My friend Sea at Book of Yum invited me to be a part of her Thanksgiving Recipe Carnival, and since she is so darn sweet, I simply couldn’t say no. The idea behind this particular event is a bit unique … she wants to show people that it doesn’t need to be difficult to feed gluten-free vegetarians and vegans for Thanksgiving.
For many of us, cooking “free-from” has become second-nature. But getting there takes time. Many are still in the beginning phases or are simply trying to cater to loved ones. Plus, not everyone has access to specialty dairy-free products and fifteen different flours.
Fortunately, some of the best foods on the planet (in my humble opinion) can be made without dairy, eggs, or gluten (though if you prefer, you can use a wheat-based flour in this recipe – no problem!) … and this includes one of my all-time favorite desserts, apple crisp.
Crisps are amazingly versatile for various diets, particularly since the topping is permitted to be crumbly. Ingredients that bind or help with rising are of little to no concern and there’s no need to fuss with trying to get the perfect flaky crust. You can even adjust it as you go, adding more sugar if you want it sweeter, more flour for drier, more liquid for more moisture (remember, humid or dry climates can cause variations in recipes!). Very forgiving.
In terms of making a crisp gluten-free, there are actually many options. For extra simplicity, you can go paleo and just use nuts for all of the flour. Truth be told, I wasn’t a big fan of that option. I like a little flour in my crisp. However, I did find that coarsely grinding nuts added nice texture to the crisp and was actually a great replacement for oats and some of the added fats (people who aren’t usually gluten-free, probably don’t want to invest in seeking out gluten-free oats!). From there, the flour is very flexible. People who aren’t gluten-free normally, might want to just pick up gluten-free flour blend at the store. I recommend one that uses a brown rice, rice, or sorghum flour base for the most appeal. I “made my own” flour blend with just two gluten-free flours. See my notes in the recipe below to see what I used and for various options.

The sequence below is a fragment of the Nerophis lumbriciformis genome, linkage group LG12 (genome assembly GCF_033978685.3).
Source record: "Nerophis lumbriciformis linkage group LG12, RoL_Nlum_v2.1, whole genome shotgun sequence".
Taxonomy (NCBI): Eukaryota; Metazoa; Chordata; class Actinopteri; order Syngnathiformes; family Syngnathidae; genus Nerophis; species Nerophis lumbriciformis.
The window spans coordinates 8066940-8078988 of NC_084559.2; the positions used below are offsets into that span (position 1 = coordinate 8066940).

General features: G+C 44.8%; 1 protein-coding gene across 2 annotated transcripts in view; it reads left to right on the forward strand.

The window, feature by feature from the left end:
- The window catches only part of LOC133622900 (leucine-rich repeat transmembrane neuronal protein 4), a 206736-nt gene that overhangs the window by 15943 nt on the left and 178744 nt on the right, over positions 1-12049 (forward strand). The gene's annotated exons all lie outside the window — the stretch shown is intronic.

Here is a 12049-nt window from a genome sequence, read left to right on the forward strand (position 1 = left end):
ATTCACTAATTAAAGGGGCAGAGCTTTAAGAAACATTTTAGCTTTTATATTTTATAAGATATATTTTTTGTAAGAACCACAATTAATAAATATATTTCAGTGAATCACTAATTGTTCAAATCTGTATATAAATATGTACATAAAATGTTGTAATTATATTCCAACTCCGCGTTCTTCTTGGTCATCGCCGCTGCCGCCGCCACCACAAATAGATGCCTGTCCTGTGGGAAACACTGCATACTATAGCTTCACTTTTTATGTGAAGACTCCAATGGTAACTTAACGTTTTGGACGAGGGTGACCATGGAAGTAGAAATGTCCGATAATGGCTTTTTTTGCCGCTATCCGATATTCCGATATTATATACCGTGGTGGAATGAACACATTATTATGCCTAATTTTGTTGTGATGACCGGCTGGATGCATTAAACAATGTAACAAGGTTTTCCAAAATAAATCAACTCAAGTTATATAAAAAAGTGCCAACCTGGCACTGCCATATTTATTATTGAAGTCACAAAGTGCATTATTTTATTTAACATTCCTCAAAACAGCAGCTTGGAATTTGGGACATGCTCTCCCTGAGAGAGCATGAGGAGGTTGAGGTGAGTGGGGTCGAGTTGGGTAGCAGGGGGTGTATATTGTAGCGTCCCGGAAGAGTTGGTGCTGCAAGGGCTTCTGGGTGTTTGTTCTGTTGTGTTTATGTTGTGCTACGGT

Keep in mind … apple crisp is not just about the topping. Choosing the right apple for the filling is just as important. I often read reviews of crisp recipes on recipe sites where people complain that the recipe didn’t work because the filling turned out mushy. This is NOT the fault of the recipe. Choose your fruit wisely people! Not all varieties are the same. Some are firmer than others, and hold their shape when baked, others turn to mush. For crisp, my favorite apples to use are Golden Delicious. They are just slightly tart (I find that Granny Smith’s work great in baking, but require more sugar), and hold their shape nicely. A few others that I’ve used recently with success were Fuji, Cortland, and Braeburn apples.